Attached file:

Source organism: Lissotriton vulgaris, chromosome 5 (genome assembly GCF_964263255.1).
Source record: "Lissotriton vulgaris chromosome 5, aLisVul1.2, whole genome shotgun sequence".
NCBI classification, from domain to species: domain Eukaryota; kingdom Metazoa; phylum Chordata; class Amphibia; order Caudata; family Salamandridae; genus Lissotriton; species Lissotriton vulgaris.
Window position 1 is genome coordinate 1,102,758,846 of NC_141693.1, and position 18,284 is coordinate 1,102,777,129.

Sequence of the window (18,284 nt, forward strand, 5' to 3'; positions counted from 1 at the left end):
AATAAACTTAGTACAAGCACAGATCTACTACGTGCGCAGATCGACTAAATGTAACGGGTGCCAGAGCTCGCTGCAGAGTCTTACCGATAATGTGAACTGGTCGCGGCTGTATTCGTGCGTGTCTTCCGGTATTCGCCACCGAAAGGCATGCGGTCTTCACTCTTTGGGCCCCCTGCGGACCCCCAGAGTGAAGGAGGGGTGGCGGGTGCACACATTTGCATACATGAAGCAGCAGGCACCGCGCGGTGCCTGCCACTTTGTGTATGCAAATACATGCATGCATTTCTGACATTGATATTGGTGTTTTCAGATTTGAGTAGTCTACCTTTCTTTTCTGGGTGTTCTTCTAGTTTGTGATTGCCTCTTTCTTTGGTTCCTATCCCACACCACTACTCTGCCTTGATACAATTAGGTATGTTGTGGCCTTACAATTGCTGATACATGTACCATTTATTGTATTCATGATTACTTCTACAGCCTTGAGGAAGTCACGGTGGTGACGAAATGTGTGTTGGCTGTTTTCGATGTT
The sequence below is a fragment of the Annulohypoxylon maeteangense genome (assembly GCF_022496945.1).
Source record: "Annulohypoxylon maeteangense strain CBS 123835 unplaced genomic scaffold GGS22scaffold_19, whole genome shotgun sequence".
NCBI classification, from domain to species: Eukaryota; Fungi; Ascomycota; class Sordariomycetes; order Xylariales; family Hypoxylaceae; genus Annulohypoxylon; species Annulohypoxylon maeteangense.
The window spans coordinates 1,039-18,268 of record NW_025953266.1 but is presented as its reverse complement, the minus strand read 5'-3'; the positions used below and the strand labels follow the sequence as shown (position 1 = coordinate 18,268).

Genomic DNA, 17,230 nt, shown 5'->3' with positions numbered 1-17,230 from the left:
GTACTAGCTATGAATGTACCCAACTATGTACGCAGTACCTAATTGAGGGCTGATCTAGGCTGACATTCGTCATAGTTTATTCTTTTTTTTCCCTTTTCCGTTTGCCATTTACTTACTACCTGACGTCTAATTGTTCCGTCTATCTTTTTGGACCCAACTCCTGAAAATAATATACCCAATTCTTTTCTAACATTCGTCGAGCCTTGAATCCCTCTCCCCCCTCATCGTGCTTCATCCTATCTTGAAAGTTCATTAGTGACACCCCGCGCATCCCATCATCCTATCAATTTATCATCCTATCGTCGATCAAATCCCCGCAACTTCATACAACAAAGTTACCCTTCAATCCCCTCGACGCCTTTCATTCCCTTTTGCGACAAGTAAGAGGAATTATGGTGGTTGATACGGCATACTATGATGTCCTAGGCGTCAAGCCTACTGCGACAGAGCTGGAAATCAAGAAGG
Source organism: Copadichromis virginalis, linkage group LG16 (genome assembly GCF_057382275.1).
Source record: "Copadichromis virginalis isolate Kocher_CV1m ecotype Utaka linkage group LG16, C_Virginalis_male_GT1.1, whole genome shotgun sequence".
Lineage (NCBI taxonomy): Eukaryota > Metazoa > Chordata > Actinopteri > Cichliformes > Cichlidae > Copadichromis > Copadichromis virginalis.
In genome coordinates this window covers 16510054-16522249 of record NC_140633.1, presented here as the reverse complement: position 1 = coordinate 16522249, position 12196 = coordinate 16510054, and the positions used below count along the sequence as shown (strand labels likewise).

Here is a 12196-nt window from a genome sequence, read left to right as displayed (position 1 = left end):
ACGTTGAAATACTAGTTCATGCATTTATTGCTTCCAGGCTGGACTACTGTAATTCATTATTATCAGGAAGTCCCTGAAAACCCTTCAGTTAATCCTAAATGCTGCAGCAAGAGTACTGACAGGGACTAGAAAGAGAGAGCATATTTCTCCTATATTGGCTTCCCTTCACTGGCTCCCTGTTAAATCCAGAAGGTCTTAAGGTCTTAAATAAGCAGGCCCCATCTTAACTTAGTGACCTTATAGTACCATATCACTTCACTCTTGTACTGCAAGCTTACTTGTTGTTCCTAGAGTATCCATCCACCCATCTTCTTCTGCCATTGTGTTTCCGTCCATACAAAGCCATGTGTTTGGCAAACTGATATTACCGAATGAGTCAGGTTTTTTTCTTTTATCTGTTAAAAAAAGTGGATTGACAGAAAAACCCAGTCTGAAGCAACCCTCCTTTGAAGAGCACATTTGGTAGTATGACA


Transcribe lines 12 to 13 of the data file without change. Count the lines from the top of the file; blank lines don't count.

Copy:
GTACTAGCTATGAATGTACCCAACTATGTACGCAGTACCTAATTGAGGGCTGATCTAGGCTGACATTCGTCATAGTTTATTCTTTTTTTTCCCTTTTCCGTTTGCCATTTACTTACTACCTGACGTCTAATTGTTCCGTCTATCTTTTTGGACCCAACTCCTGAAAATAATATACCCAATTCTTTTCTAACATTCGTCGAGCCTTGAATCCCTCTCCCCCCTCATCGTGCTTCATCCTATCTTGAAAGTTCATTAGTGACACCCCGCGCATCCCATCATCCTATCAATTTATCATCCTATCGTCGATCAAATCCCCGCAACTTCATACAACAAAGTTACCCTTCAATCCCCTCGACGCCTTTCATTCCCTTTTGCGACAAGTAAGAGGAATTATGGTGGTTGATACGGCATACTATGATGTCCTAGGCGTCAAGCCTACTGCGACAGAGCTGGAAATCAAGAAGG
Source organism: Copadichromis virginalis, linkage group LG16 (genome assembly GCF_057382275.1).